HIERARCHYID DataType and Referential Integrity

  • Hi all,

    I had assumed this would have been an easily answered question, but after quite a bit of searching, I was surprised to find no direct answers.

    The HIERARCHYID datatype clearly was designed to structure data in a hierarchical fashion, in order to support tree traversal and other objectives.

    However, as far as I can tell, there is nothing enforcing referential integrity in there tree! As a simple example:

    CREATE TABLE #Test
    (
     ID INT IDENTITY PRIMARY KEY,
     Hierarchy HIERARCHYID
    )

    INSERT INTO #Test (Hierarchy)
     SELECT HIERARCHYID::GetRoot()
    DECLARE @ChildHierarchyID HIERARCHYID
    DECLARE @ParentHierarchyID HIERARCHYID
    DECLARE @MaxChildID HIERARCHYID
      
    SELECT @ParentHierarchyID = Hierarchy
    FROM #Test
    WHERE ID = 1
    SELECT @MaxChildID = MAX(Hierarchy)
    FROM #Test
    WHERE Hierarchy.GetAncestor(1) = @ParentHierarchyID
       
    SET @ChildHierarchyID = @ParentHierarchyID.GetDescendant(@MaxChildID, NULL)
    INSERT INTO #Test (Hierarchy)
     SELECT @ChildHierarchyID
    DELETE FROM #Test WHERE ID = 1

    Nothing prevents the database from executing that DELETE statement, and after deletion, the child's parent no longer exists.

    Are there any best practices for enforcing referential integrity with the HIERARCHYID datatype / structure? I know I could add a separate FOREIGN KEY column, with the PRIMARY KEY being the PRIMARY KEY of the same table, but that seems way more complicated to manage than I'd like - essentially I'd be throwing away all of the benefits of using the HIERARCHYID datatype to start off with!

  • Hi guys,

    Not usually one to bump a thread, but this same topic came up again when I was doing some database design, and was hoping maybe someone had some insight; if not, I'll stop bumping it 🙂

  • kramaswamy - Saturday, September 16, 2017 10:52 AM

    Hi guys,

    Not usually one to bump a thread, but this same topic came up again when I was doing some database design, and was hoping maybe someone had some insight; if not, I'll stop bumping it 🙂

    Heh... instead, I'll bump it for you. 😉

    I have a couple of ideas/suggestions that I'll try to remember to post after work today.  Personally, I hate the HierarchyID and all that goes with it but someone that doesn't may have an answer in the meantime.

    --Jeff Moden


    RBAR is pronounced "ree-bar" and is a "Modenism" for Row-By-Agonizing-Row.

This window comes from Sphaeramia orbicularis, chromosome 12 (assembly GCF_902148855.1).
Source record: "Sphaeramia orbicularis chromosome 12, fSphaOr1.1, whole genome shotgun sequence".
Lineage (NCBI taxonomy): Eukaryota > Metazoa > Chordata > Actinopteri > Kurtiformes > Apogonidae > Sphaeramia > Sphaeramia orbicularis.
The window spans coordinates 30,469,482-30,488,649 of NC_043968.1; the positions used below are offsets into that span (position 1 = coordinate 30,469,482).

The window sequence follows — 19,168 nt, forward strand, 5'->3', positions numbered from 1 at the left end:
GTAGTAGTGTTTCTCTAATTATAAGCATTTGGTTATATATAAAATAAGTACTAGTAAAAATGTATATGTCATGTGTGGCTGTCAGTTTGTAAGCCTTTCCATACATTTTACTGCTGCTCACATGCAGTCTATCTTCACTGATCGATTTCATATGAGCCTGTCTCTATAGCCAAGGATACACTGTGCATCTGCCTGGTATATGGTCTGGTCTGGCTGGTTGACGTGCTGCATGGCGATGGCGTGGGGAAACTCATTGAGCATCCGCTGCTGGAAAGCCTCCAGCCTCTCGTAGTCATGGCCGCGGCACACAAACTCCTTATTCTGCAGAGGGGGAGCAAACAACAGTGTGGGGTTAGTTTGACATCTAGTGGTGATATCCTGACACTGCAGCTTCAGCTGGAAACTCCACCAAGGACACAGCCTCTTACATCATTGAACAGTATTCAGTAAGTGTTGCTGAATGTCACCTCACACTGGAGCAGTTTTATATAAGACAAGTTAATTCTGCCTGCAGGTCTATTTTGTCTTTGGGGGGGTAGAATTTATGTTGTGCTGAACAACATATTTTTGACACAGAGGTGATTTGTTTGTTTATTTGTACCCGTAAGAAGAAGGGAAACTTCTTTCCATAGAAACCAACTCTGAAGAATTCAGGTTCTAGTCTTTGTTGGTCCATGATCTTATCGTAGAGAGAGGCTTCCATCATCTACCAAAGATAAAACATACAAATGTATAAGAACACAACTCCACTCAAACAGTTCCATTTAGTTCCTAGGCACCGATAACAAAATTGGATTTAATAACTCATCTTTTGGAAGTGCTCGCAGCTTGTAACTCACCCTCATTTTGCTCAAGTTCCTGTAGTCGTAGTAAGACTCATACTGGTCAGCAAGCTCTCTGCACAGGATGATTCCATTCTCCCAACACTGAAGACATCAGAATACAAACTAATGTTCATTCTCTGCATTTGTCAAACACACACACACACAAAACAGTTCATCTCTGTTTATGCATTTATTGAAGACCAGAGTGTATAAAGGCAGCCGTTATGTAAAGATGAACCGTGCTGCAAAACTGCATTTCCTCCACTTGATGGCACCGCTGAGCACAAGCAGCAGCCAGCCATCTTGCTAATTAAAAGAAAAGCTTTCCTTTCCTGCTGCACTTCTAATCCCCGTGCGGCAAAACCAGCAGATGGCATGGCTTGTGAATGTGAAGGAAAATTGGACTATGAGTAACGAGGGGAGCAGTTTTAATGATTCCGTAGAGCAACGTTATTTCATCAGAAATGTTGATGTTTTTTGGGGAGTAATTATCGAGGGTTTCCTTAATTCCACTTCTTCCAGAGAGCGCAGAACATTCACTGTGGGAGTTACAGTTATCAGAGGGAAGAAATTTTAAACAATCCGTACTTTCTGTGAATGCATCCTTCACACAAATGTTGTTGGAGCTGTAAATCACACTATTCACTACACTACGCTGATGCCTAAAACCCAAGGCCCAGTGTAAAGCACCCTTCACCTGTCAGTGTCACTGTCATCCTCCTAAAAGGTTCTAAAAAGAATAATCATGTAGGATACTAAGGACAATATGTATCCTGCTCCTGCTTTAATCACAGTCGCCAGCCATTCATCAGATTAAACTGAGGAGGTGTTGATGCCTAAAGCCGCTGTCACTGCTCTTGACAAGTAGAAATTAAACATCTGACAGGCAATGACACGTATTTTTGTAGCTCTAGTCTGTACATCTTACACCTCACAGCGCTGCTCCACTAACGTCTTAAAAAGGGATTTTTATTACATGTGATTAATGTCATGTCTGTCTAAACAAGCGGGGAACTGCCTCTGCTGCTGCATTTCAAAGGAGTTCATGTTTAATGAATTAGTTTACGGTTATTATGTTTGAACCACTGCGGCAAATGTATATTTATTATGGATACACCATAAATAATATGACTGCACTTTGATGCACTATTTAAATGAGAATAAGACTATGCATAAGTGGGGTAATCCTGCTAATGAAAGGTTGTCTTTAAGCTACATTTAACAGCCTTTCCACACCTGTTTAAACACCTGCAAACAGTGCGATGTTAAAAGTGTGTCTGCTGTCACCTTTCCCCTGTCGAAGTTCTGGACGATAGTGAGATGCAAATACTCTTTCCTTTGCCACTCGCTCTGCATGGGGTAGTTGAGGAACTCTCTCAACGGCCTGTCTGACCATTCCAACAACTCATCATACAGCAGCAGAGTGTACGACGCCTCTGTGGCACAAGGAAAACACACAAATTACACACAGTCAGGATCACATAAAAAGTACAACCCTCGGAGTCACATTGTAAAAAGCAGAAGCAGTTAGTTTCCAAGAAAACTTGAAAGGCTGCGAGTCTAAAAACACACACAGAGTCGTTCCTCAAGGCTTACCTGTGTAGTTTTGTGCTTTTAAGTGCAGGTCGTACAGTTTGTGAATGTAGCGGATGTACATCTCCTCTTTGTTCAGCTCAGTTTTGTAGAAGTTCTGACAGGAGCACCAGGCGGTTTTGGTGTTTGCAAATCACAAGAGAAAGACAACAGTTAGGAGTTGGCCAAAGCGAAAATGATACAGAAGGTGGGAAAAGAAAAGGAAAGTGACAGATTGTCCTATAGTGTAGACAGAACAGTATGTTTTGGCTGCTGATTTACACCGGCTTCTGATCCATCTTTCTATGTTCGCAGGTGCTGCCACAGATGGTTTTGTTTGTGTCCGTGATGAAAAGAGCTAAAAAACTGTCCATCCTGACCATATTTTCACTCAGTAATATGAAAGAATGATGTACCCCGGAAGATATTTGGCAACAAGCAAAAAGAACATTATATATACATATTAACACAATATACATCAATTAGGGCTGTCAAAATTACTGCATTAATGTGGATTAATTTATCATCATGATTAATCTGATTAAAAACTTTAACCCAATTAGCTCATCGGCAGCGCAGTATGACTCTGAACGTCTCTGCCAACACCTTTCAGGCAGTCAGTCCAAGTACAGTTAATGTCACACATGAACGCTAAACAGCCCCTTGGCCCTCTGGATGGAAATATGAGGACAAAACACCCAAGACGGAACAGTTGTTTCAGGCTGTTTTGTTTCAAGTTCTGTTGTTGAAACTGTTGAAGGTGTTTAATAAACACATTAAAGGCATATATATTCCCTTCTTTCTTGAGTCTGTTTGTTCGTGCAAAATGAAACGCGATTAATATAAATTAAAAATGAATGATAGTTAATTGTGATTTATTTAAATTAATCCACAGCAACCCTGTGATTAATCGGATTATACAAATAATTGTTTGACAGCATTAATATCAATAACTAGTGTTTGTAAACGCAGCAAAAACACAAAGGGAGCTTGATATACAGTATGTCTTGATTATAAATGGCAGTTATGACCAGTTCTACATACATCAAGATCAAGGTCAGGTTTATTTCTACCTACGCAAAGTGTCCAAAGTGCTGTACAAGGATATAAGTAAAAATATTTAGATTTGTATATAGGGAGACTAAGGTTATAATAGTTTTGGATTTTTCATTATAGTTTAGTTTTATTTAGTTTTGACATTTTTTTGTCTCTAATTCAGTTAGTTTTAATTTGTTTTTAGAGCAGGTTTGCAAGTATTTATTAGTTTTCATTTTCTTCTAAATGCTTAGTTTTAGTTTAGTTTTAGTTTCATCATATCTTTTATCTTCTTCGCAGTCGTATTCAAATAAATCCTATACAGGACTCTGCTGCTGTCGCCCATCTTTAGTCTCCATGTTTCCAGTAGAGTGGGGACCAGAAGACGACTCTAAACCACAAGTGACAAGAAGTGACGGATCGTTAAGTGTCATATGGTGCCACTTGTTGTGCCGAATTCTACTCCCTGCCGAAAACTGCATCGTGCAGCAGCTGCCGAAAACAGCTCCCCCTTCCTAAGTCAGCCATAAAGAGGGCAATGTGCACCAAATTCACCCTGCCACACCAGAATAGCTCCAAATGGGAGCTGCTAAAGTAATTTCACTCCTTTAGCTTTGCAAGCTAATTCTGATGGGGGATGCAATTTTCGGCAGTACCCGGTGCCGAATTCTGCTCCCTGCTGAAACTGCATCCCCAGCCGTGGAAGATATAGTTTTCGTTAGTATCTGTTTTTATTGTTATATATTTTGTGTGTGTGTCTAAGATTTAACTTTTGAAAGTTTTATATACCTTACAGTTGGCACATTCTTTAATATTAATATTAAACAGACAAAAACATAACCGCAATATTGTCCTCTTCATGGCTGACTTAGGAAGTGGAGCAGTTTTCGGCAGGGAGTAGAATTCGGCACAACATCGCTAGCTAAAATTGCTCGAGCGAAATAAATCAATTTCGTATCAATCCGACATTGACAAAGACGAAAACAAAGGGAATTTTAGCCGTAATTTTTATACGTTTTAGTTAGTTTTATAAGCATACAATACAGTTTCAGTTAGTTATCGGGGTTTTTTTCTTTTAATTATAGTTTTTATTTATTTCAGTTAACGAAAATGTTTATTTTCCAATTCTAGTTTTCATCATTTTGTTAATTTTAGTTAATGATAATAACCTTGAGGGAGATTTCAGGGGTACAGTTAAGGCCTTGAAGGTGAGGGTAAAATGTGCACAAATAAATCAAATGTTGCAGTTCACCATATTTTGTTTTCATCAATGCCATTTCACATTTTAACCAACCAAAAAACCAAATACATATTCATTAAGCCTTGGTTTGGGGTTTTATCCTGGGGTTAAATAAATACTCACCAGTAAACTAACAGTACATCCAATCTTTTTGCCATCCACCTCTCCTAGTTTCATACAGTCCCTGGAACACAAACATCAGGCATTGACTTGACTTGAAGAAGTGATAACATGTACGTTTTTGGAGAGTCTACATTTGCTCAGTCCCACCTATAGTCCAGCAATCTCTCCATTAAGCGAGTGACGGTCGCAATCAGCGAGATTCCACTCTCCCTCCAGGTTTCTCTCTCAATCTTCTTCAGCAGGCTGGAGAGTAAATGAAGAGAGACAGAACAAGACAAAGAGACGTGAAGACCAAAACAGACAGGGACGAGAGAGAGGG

First step towards the paradigm shift of writing Set Based code:
    ________Stop thinking about what you want to do to a ROW... think, instead, of what you want to do to a COLUMN.
    "Change is inevitable... change for the better is not".

    Helpful Links:
    How to post code problems
    How to Post Performance Problems
    Create a Tally Function (fnTally)
    Intro to Tally Tables and Functions

  • +1

  • Apologies  I lost track of this one.  Here's both my opinion and the method I use...

    The HierarchyID is based on a "Hierarchical Path" type of hierarchical structure.  It has some good features but doesn't lend itself well to DRI and other things.  It's also a real bugger to fix if something goes haywire because each node is "aware" of it's entire upline.  Because the underlying values in the hierarchical path in the HierarchyID are difficult to use directly, you can't optimize upline and downline searches and it's a different kind of "Hierarchical Path" making aggregations a bit slow, as well.  It they had thought about it when they created it, it would be a very fast method (likely the fastest) for doing aggregations.

    A "Parent/Child" list, also known as an "Adjaceny List" is much easier for humans to understand and maintain.  IMHO, it's less likely to go haywire but, if it does, it's also fairly easy for a human to repair because each node is only aware of one and only one other node, its parent.  The problem with it is that it's tough to do substantial calculations with because it requires recursion to traverse and that inherently also makes it somewhat slow for upline and downline searches.  The key is that it's easy for humans to maintain and entire downlines can easily be moved by changing the parent of just 1 or several nodes.  An "Adjacency List" also allows for forms of DRI that others don't.  For example, you can setup a self-referencing FK that won't allow you to delete a parent if children of that parent still exist (just one of many checks available).